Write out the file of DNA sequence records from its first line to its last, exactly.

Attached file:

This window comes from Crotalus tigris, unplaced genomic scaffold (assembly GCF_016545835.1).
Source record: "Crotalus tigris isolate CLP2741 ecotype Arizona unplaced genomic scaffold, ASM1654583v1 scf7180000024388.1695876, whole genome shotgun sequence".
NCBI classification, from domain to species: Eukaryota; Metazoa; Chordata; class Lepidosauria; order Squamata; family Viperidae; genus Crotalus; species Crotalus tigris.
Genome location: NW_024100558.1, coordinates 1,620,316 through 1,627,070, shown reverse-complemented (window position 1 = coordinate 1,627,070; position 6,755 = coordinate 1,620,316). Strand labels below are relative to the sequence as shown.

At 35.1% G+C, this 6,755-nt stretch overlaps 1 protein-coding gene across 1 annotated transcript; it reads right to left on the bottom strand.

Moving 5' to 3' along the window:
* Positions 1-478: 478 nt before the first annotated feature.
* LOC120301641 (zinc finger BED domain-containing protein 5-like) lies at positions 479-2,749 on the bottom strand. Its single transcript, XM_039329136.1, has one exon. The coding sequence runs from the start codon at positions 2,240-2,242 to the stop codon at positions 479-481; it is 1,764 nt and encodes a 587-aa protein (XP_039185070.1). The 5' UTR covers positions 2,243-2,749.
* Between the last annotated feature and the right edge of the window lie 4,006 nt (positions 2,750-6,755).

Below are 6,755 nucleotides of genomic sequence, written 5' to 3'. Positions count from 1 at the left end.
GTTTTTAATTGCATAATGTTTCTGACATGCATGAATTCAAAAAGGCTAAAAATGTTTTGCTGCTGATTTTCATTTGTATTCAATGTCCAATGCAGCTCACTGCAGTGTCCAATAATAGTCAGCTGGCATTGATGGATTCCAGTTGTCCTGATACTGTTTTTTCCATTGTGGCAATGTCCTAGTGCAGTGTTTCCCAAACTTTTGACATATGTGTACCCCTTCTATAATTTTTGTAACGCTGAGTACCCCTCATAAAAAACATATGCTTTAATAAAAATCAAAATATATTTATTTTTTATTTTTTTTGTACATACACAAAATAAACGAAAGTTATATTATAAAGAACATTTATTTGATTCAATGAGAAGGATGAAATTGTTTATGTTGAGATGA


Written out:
This window comes from Crotalus tigris, unplaced genomic scaffold (assembly GCF_016545835.1).
Source record: "Crotalus tigris isolate CLP2741 ecotype Arizona unplaced genomic scaffold, ASM1654583v1 scf7180000024388.1695876, whole genome shotgun sequence".
NCBI classification, from domain to species: Eukaryota; Metazoa; Chordata; class Lepidosauria; order Squamata; family Viperidae; genus Crotalus; species Crotalus tigris.
Genome location: NW_024100558.1, coordinates 1,620,316 through 1,627,070, shown reverse-complemented (window position 1 = coordinate 1,627,070; position 6,755 = coordinate 1,620,316). Strand labels below are relative to the sequence as shown.

At 35.1% G+C, this 6,755-nt stretch overlaps 1 protein-coding gene across 1 annotated transcript; it reads right to left on the bottom strand.

Moving 5' to 3' along the window:
* Positions 1-478: 478 nt before the first annotated feature.
* LOC120301641 (zinc finger BED domain-containing protein 5-like) lies at positions 479-2,749 on the bottom strand. Its single transcript, XM_039329136.1, has one exon. The coding sequence runs from the start codon at positions 2,240-2,242 to the stop codon at positions 479-481; it is 1,764 nt and encodes a 587-aa protein (XP_039185070.1). The 5' UTR covers positions 2,243-2,749.
* Between the last annotated feature and the right edge of the window lie 4,006 nt (positions 2,750-6,755).

Below are 6,755 nucleotides of genomic sequence, written 5' to 3'. Positions count from 1 at the left end.
GTTTTTAATTGCATAATGTTTCTGACATGCATGAATTCAAAAAGGCTAAAAATGTTTTGCTGCTGATTTTCATTTGTATTCAATGTCCAATGCAGCTCACTGCAGTGTCCAATAATAGTCAGCTGGCATTGATGGATTCCAGTTGTCCTGATACTGTTTTTTCCATTGTGGCAATGTCCTAGTGCAGTGTTTCCCAAACTTTTGACATATGTGTACCCCTTCTATAATTTTTGTAACGCTGAGTACCCCTCATAAAAAACATATGCTTTAATAAAAATCAAAATATATTTATTTTTTATTTTTTTTGTACATACACAAAATAAACGAAAGTTATATTATAAAGAACATTTATTTGATTCAATGAGAAGGATGAAATTGTTTATGTTGAGATGA